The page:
• The square metal section under the top pivot pin expands and contracts the electric brake shoes once the brake drum moves the arm.
  • A spring forces the magnet to remain square, and a clip holds the magnet into position on the arm.
  • Note: Offroad magnets have no clip, Alko recommends using the rubber band to hold the magnet in place until the first braking event. The purpose of the rubber band is to stabilise the magnet until the drum is installed and tightened on the axle.

Let's return to Brents Problem

Brent has problems with an overheating brake on the right-hand side but only when driving down a mountain pass.

The rig has 12" electric backing plates with 2t Alko Drums.

A caravan mechanic has looked over the drums and correctly adjusted the brakes and bearings.

Looking Deeper into Caravan Electric Brake Problems

  1. The last magnet in a wiring loom has the most significant voltage loss in an unbalanced system.
  2. The voltage loss occurs at the end of the line. Therefore the best short term remedy is to double the size of the wire from one side to the other or run an additional supply to the last magnet.
  3. This is tricky because the hot drum is the second last magnet in the wiring setup.
  4. The hot drum is trying to brake the load from the whole axle. Its job is to brake 1/2 the capacity.
  5. The long term solution is a balanced writing system that has cabling of significant size to cater to voltage drops at all magnets.

How to test

Measure voltages at all magnets by manually engaging the brakes at the brake controller.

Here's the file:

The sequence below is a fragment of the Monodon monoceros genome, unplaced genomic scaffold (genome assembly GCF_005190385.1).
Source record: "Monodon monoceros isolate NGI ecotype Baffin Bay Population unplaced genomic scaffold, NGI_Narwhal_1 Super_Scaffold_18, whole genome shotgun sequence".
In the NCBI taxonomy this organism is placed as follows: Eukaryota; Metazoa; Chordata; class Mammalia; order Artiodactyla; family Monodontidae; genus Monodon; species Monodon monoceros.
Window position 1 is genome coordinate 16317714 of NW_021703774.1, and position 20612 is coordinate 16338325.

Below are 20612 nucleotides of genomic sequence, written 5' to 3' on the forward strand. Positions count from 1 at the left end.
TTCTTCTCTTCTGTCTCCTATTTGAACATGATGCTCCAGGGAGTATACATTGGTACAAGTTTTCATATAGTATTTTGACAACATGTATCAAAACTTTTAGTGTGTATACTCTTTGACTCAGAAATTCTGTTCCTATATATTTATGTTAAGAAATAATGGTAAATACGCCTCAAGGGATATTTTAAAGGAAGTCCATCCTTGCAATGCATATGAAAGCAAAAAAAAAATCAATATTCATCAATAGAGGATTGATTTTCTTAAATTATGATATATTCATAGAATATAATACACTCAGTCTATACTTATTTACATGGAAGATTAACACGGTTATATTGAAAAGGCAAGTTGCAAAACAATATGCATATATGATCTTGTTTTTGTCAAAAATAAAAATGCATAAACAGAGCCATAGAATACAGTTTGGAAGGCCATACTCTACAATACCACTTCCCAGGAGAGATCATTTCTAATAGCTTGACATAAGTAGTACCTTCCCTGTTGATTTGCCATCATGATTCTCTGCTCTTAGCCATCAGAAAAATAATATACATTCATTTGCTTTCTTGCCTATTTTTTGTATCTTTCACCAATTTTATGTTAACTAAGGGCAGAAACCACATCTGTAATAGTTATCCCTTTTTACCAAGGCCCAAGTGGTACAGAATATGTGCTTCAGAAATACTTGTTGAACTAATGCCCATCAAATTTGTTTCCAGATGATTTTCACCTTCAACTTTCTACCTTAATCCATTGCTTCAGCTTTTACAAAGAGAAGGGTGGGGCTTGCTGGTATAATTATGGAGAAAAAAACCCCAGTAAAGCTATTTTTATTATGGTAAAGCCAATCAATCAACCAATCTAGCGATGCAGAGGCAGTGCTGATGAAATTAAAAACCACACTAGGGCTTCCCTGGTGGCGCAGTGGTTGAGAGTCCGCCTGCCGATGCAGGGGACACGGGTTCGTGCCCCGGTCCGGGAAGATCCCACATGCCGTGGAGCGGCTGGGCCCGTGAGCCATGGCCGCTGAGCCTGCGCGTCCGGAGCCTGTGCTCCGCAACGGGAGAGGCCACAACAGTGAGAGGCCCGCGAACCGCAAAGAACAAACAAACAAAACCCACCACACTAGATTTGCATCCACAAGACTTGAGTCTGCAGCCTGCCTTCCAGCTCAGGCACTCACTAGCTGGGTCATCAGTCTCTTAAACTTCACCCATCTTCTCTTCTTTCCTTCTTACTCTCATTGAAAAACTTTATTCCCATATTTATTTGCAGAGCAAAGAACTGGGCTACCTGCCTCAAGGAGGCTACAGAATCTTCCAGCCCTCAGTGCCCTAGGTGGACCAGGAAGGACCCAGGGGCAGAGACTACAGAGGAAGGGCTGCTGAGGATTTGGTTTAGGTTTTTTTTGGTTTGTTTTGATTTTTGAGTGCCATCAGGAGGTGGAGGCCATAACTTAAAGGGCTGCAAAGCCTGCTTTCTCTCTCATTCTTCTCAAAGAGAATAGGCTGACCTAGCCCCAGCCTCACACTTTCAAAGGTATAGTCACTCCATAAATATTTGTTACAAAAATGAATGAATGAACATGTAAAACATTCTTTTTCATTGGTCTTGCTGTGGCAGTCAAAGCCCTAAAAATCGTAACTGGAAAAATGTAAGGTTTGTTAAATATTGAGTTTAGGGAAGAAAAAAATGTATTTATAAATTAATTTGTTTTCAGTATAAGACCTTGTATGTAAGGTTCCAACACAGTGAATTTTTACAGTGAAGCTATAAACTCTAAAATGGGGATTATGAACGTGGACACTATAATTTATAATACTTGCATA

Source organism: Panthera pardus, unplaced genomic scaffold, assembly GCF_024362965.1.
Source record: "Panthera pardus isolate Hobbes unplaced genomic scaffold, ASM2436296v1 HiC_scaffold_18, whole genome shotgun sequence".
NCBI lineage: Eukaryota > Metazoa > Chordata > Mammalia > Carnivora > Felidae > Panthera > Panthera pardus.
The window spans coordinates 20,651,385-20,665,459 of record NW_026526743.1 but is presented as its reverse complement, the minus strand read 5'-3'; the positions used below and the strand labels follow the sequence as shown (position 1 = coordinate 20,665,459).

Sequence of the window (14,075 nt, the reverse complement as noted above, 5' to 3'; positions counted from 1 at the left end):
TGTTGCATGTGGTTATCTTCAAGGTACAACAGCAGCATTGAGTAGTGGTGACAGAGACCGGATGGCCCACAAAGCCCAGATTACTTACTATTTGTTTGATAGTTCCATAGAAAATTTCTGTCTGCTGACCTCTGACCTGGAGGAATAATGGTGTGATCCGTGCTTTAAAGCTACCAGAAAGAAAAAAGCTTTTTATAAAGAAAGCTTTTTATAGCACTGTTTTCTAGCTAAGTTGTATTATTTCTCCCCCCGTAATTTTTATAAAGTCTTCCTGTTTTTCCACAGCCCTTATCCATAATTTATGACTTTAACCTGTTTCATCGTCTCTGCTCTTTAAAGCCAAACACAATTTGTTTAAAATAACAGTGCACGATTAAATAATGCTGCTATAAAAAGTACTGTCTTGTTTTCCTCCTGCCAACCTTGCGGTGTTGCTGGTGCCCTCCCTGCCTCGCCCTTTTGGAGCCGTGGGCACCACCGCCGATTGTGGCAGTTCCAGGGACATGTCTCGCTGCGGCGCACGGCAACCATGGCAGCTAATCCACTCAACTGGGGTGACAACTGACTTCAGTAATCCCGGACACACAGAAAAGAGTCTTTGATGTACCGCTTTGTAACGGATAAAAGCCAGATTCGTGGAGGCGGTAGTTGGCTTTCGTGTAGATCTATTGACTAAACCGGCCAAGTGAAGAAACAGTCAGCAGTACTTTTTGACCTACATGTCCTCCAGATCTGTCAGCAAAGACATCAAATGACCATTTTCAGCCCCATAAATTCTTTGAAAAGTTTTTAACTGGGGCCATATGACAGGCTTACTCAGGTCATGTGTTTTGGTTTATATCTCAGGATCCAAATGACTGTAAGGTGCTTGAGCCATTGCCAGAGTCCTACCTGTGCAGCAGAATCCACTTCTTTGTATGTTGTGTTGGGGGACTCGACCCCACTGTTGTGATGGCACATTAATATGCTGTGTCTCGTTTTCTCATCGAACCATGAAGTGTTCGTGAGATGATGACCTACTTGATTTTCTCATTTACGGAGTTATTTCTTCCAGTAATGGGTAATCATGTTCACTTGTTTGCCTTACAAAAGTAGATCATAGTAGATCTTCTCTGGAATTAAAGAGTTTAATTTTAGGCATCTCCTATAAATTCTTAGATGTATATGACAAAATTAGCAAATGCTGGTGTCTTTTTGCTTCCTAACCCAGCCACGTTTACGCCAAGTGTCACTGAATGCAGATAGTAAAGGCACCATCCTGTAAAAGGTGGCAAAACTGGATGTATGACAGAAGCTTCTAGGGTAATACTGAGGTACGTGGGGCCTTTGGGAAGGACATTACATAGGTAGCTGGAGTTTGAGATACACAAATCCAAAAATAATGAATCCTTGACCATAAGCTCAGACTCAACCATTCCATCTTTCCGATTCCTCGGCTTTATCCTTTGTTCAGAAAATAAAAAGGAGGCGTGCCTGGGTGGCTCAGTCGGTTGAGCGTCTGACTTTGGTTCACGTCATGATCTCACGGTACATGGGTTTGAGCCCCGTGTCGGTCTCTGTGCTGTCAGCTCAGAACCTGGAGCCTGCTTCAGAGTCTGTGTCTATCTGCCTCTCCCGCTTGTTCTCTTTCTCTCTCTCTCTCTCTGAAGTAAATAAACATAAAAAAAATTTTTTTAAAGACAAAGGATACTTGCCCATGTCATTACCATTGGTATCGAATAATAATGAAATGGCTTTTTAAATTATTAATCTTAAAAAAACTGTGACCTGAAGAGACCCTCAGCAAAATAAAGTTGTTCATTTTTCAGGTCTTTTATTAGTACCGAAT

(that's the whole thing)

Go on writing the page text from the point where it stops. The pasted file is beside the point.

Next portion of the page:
Activating the breakaway kit eliminates voltage losses from the in-car brake controller and does not give an accurate representation of total voltage losses.

Where the voltage varies between magnets, upgrade the size of the cable.

Quality Cabling

When purchasing cabling, I recommend buying cable from an Electrical Store as opposed to an Automotive store.

Electrical store cable contains 100% copper as opposed to Automotive stores that could have a mixture of zinc or other alloys in their copper cable.

Zinc and other alloys do not conduct electricity as efficiently as copper. This type of cable is also known to create hot joints due to degradation of the cable material.

Polarisation

In rare cases, 10" and 12" drums become polarised from constant rubbing by the magnet on the brake drum.

[embed]https://youtu.be/Q8rqpSLdNhw[/embed]

What are the symptoms of polarisation?

  1. No braking
  2. Braking has gradually become weaker over time.
  3. Replaced the entire backing plate and upgraded cabling with no improvement in the braking problem.

Solutions

  1. Inspect the inside of the brake drum. If the magnet attachment area is scoured, then replace the drum.
  2. If the drum magnet area is ok, reverse the cabling connections. The connections produce either the North Pole or the South Pole on the drum face.
  3. If magnet and drum face is polarised, then a braking event will cause drums and magnet to repel each other.
  4. Transposing cables reverses the replying event into an attraction event.
  5. Your brakes will return to normal by transposing the wires provided the drum is polarised.

Finally, Debbie and I enjoyed the Southern Highlands of NZ so much we will be back to enjoy the other half at some point. Thank you, Brent, it was a pleasure to meet you, and I hope my advice fixes the electrical problem you have endured for such a long time.